As we hit a road section with less than an hour to go, we realise we are at the front of the pack. I quickly tell Jon this is not good. Other riders have stopped for lunch or sight seeing, so we have passed them along the way somewhere. I tell Jon we can’t be first back or I will never live it down, from good friend and race organiser Charlie Hobbs. After a quick look at the map, I spy a pub not too far off route so we head off there to find some food and a beer. We are treated to a Clydeside view in the beer garden, and the pizza is to die for. The Italian owners treat us like kings with their service and we find ourselves sitting in the sunshine for longer than planned, enjoying the banter as much as the local ale. Before we know it, three hours have passed and we need to get a wriggle on, as we still have an hour and some to get to the campsite before darkness.

The campsite is just around the corner..........

We roll past the castle and take a left up into the campsite. I have to say the setting is remarkable, the Clyde is like a mirror backdrop with a 16th century castle sitting proudly on its banks. The wind is breathless and not one of the famous Scottish midges is in sight. We ride up the drive to be welcome by Charlie and Markus (the other organiser) and a few baffled faces, greeted with the words ‘where the hell have you been?”.”At the pub of course” I reply, “it’s not a bloody race!” We are the second to last riders to roll in and this has changed the way the others view us. Throughout the evening, new friendships are formed and we joke and laugh, taking the micky out of ourselves. We hear people tell us over and over again, “you passed us ages ago, I couldn’t believe you weren’t here when we arrived.” As the night rolls into the early hours, people fade off to bed after a hard day’s riding. It’s amazing how first impressions can be so harsh, but given time to connect with those we judge, we realise we were wrong to do so. I go to bed feeling happy that I’m with my people, and now they understand us and what we are doing.

I wake with a sore head. It’s very rare these days that I feel like this, but it’s a good reminder why I choose not to drink much. I drag myself out of the tent and do an interview with the media. It’s the last thing I feel like doing, but I put on a brave face and give my best ‘life is wonderful’ interview. Most of the riders have already left, and I watch the remaining few ride out the gate, past that stunning castle and backdrop. We are last to leave again. Today is a bit different from the day before - we were super chilled yesterday, but today we need to get finished and jump on the ferry to hit the road. We have a six hour journey back home to get back to our wives and families. Jon is a man who never needs much encouragement to up the ante and push the pace. I find myself dripping in sweat feeling rough as Jon hits the first big climb of the day at full gas. I can’t believe how the tune has changed, yesterday we were blanked as we passed by rider groups, but today we are cheered on as Jon and I ride up the climb that most others push. It’s hard work and my head is pounding yet there is no easing up, today we are on a mission.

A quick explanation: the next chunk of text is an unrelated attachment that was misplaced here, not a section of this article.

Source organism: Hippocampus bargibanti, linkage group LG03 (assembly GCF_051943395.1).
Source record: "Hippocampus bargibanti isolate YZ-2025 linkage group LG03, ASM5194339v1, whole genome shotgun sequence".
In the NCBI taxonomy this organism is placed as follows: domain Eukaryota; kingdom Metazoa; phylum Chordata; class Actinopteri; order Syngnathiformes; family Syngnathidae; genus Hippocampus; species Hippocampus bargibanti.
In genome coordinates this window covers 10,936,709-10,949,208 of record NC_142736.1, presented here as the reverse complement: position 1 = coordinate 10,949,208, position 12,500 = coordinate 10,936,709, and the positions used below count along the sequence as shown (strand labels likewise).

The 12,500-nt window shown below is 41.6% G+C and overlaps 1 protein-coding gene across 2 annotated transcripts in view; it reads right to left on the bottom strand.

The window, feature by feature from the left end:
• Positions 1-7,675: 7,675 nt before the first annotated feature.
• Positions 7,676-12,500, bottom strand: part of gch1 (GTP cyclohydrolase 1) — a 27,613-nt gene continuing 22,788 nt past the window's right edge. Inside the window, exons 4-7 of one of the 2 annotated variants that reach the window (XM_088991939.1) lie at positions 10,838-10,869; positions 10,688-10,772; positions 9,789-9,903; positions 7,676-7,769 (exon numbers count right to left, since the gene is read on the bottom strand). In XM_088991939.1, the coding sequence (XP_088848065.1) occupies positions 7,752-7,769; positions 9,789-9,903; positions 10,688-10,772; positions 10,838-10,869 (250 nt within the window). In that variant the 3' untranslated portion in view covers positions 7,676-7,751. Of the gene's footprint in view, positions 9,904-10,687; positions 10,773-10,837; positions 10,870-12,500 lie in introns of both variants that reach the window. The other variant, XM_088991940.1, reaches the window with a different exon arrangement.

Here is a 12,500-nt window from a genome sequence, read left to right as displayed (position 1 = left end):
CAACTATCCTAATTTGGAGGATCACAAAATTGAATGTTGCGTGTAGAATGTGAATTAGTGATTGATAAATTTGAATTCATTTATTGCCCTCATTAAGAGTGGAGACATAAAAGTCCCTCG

We must have passed half the group on that climb, which to me seemed endless. Jon’s cyclocross skill-set comes into its own, as he jumps on and off the bike, using little or no energy while I flounder around, struggling to make out the hidden tree roots and gutters than stop me in my tracks. I’m pleased to be back on a gravel track, as we hammer past more cheering crowds. The flowing roads carry us towards the ferry, and Jon continues to pick off the riders in front one by one. With sweat stinging my eyes, I cast my mind back to yesterday, and think there is no way we would have made friends riding like this. But after an evening together, sharing stories of past adventures, cracking jokes and having a laugh, today we get to demonstrate the level we ride at without being judged.

The last climb was a cracker: a forestry road cutting into the hillside. Perfect gravel snaking skyward into fluffy white cumulus clouds. I was thankful to arrive at the top, greeted by Jon and a breathtaking view over Dunoon. All down hill from here to the finish at Puck’s Rest, and I’m chasing Jon again for the last time today. With the van packed, we head for the ferry. Our new friends will be rolling in all afternoon, and as much as I want to be there to shake hands and congratulate them, we have a long drive ahead. I’ve reflected on this trip since, and it still amazes me how easily and quickly we all judge someone on their appearance. It’s reminded me that everyone is just a person and we are no better than each other. Thanks to Jon and all the other riders who took part in the first Dunoon Dirt Dash. Also Charlie and Markus at for putting on the event and to all of my sponsors, who help me live this life I’m grateful for on the bike.